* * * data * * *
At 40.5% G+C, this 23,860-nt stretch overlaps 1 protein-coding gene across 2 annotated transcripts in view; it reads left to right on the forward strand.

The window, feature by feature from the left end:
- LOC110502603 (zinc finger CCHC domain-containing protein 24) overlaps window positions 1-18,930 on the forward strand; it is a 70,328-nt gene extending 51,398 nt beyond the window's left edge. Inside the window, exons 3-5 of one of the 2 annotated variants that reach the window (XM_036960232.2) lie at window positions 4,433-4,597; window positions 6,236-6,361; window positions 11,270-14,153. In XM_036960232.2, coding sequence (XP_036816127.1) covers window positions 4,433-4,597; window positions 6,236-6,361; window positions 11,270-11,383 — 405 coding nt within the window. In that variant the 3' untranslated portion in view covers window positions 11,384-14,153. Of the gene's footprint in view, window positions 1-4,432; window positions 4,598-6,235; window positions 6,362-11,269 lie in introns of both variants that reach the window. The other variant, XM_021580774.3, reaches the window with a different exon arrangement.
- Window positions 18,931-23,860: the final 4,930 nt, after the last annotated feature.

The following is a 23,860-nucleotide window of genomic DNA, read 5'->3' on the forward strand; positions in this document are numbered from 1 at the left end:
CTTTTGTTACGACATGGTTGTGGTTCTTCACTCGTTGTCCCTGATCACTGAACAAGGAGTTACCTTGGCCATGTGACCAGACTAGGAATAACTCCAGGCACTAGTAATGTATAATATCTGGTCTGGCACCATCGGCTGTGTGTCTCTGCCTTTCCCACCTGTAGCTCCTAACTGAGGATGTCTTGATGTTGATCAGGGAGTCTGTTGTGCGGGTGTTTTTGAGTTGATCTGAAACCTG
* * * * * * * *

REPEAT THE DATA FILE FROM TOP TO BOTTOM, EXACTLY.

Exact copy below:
At 40.5% G+C, this 23,860-nt stretch overlaps 1 protein-coding gene across 2 annotated transcripts in view; it reads left to right on the forward strand.

The window, feature by feature from the left end:
- LOC110502603 (zinc finger CCHC domain-containing protein 24) overlaps window positions 1-18,930 on the forward strand; it is a 70,328-nt gene extending 51,398 nt beyond the window's left edge. Inside the window, exons 3-5 of one of the 2 annotated variants that reach the window (XM_036960232.2) lie at window positions 4,433-4,597; window positions 6,236-6,361; window positions 11,270-14,153. In XM_036960232.2, coding sequence (XP_036816127.1) covers window positions 4,433-4,597; window positions 6,236-6,361; window positions 11,270-11,383 — 405 coding nt within the window. In that variant the 3' untranslated portion in view covers window positions 11,384-14,153. Of the gene's footprint in view, window positions 1-4,432; window positions 4,598-6,235; window positions 6,362-11,269 lie in introns of both variants that reach the window. The other variant, XM_021580774.3, reaches the window with a different exon arrangement.
- Window positions 18,931-23,860: the final 4,930 nt, after the last annotated feature.

The following is a 23,860-nucleotide window of genomic DNA, read 5'->3' on the forward strand; positions in this document are numbered from 1 at the left end:
CTTTTGTTACGACATGGTTGTGGTTCTTCACTCGTTGTCCCTGATCACTGAACAAGGAGTTACCTTGGCCATGTGACCAGACTAGGAATAACTCCAGGCACTAGTAATGTATAATATCTGGTCTGGCACCATCGGCTGTGTGTCTCTGCCTTTCCCACCTGTAGCTCCTAACTGAGGATGTCTTGATGTTGATCAGGGAGTCTGTTGTGCGGGTGTTTTTGAGTTGATCTGAAACCTG